Beginning with the Christian era, the cult of Aesculapius appears to have attracted a greater amount of attention, and from the better classes of Home, so that after the first century AD. it steadily gained influence until the time of Antoninus Pius, when there was a definite revival of interest in it. This Emperor caused a coin to be struck and inscribed to Aesculapius, commemorating the legend of his arrival in Rome and showing the serpent-god springing to the island with the river-deity Tiberinus half-rising from the water to receive him. From an inscription, it is learned that during the reign of Antoninus there was a college of Aesculapius and Health, composed of individuals who assembled on a certain day of the year, made sacrifices, received small gifts, and partook of a meal. The members were limited to sixty and sons succeeded to their fathers. The Aesculapium on the Insula Tiberina was probably more like a general public hospital than a sanctuary that would attract the better classes, and many of the wealthier people who desired the aid of the divinity besought him at other shrines. Herodian, the historian, relates that the Emperor Caracalla visited the shrine of Asclepius at Pergamon to obtain a cure by means of incubation, and the Emperor Julian asserted that Aesculapius, by indicating remedies, had repeatedly cured him of his maladies. Epidaurus became popular with the Romans and Antoninus improved the place, erecting a temple to the Epidotai, the 'benevolent gods,’ and building, just outside the sacred precinct, a refuge for lying-in women and the dying. Thus, Aesculapius eventually gained the confidence and veneration of the Roman people, who regarded him as the most beneficent of all gods, and he retained his pre-eminence as a divine healer until the pagan worships were suppressed, proving one of the most stubborn obstacles to Christianity. The Emperor Julian endeavoured to continue the cult, and Libanios praised Aesculapius; while at Rome he was ‘Lord,’ 'Saviour, 'King,’ and 'Friend of Man,’ and efforts were made to have his manifestations, marvels, and oracles prevail against the Christians. Not surprisingly as all such titles that were pinned onto Jesus had been long before given to many gods [LN., Both Bacchus, and Jupiter also, was distinguished by the epithet Our Saviour. Sir John Marsham had a coin of the Thasions on which was the inscription [… GK …], of Hercules the Saviour. -Bryant's Annot. vol. 2, p. 406. 195.] [LN., and J.H. Hill, in his ‘Astral worship’ relates the history of the Nile markers, If the water should rise to the designated height, it was called “the waters of life,” or “river of life;” and, ultimately, this form of the cross was adopted as the symbol of the life to come, or eternal life; and the ancient astrologers had it engraved upon stone, encircled with a hieroglyphical inscription to that effect, one of which was discovered in the ruins of the temple erected at Alexandria, and dedicated to “our Lord and Saviour Serapis.”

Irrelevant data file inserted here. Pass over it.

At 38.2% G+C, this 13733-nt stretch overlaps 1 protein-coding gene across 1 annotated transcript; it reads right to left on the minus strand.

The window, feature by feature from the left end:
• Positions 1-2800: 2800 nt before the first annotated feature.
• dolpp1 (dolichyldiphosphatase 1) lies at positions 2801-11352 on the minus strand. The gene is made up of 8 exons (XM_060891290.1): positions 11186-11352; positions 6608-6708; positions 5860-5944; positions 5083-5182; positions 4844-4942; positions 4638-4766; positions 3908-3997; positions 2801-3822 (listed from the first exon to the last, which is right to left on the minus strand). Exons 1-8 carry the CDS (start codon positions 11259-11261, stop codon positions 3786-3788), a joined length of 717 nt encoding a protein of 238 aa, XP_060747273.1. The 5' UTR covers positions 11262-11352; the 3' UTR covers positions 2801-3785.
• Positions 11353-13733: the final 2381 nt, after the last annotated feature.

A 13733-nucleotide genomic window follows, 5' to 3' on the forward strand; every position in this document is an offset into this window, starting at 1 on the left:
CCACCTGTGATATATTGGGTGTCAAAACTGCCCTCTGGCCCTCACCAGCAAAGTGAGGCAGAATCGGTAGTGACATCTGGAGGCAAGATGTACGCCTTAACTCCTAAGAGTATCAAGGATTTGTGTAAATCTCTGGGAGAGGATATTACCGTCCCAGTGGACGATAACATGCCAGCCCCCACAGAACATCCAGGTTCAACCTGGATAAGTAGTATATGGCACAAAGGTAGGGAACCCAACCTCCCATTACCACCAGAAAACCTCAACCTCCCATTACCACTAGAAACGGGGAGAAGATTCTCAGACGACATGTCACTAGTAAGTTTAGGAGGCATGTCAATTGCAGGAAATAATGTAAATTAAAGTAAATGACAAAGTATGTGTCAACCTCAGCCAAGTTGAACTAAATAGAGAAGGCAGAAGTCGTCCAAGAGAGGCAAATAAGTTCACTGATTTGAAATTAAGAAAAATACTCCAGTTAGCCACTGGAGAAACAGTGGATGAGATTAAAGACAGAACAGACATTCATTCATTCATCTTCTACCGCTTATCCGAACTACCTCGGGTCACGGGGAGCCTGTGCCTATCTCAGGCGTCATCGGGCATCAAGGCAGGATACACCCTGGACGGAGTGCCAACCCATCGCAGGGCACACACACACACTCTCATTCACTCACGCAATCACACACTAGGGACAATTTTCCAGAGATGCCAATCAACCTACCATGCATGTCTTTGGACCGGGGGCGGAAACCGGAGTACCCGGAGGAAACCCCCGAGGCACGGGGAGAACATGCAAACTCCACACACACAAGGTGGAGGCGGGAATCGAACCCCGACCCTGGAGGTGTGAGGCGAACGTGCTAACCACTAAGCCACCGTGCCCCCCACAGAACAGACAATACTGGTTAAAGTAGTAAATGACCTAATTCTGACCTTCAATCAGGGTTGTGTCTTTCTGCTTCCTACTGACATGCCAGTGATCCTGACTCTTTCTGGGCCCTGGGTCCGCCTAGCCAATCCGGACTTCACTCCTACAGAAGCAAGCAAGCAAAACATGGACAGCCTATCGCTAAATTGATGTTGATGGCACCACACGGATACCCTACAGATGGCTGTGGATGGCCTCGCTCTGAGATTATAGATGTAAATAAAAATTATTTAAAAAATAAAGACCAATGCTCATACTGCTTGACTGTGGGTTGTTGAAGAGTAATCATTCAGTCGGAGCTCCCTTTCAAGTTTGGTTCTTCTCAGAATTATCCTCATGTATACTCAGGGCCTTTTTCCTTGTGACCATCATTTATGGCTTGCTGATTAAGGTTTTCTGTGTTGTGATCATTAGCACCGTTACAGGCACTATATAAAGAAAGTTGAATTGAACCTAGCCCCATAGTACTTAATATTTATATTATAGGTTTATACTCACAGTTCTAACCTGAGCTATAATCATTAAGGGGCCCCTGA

But, if the water failed to rise to the required height, and the horrors of starvation becoming the inevitable result, it was the custom of the people to nail to these cross’s symbolical personifications of the Demon of Famine. To indicate the sterility of the domain over which he reigned, he was represented by the figure of a lean and haggard man, with a crown of thorns upon his head; a reed cut from the river's bank was placed in his hands, as his unreal sceptre; and, considering the inhabitants of Judea as the most slavish and mean-spirited race in their knowledge, they placarded this figure with the inscription: “This is the King of the Jews.” Thus, to the ancient Egyptians, this sign of the cross was blessed or accursed as it was represented with, or without, this figure suspended upon it. [Serapis was basically formed from Osiris and Apis, but combined theirs and the attributes of Dionysus, he held a sceptre and a serpent at his feet, he and his temple in Babylon were consulted in the dying days of Alexandra the Great.]]
The Aesculapium on the Insula Tiberina was always the centre from which the propaganda of the cult spread until Aesculapius was recognized throughout the Roman world as a divine physician, devoted only to the physical welfare of suffering humanity. In this expansion throughout the Latin provinces the divinity was worshipped separately, frequently as the Greek Asclepios, once as ‘Deus Salutifer,’ and also with other deities; with Apollo, and sometimes with Hygieia, usually called Salus, Dea Salus, or Valetudo, and also ‘Bonse Valetudo sacrum’ and ‘Bonse Dete Hygiad.’ From Northern Africa to Caledonia, from the coast of Lusitania to the Black Sea and Syria, Aesculapius and Hygieia were invoked to conserve and re-establish health, and were usually represented in the familiar forms of Graeco-Roman art. In the larger part of the provinces their worship was in or near camps and their cult partook of a military character, while in Syria, Spain, and Britain votive inscriptions have been found in which he appears as a Roman officer. At Carthage, the temple that crowned Byrsa hill was ascribed to Aesculapius during the Empire, but doubtless it was dedicated to the Punic Eshmun, with whom the divinity was frequently confused?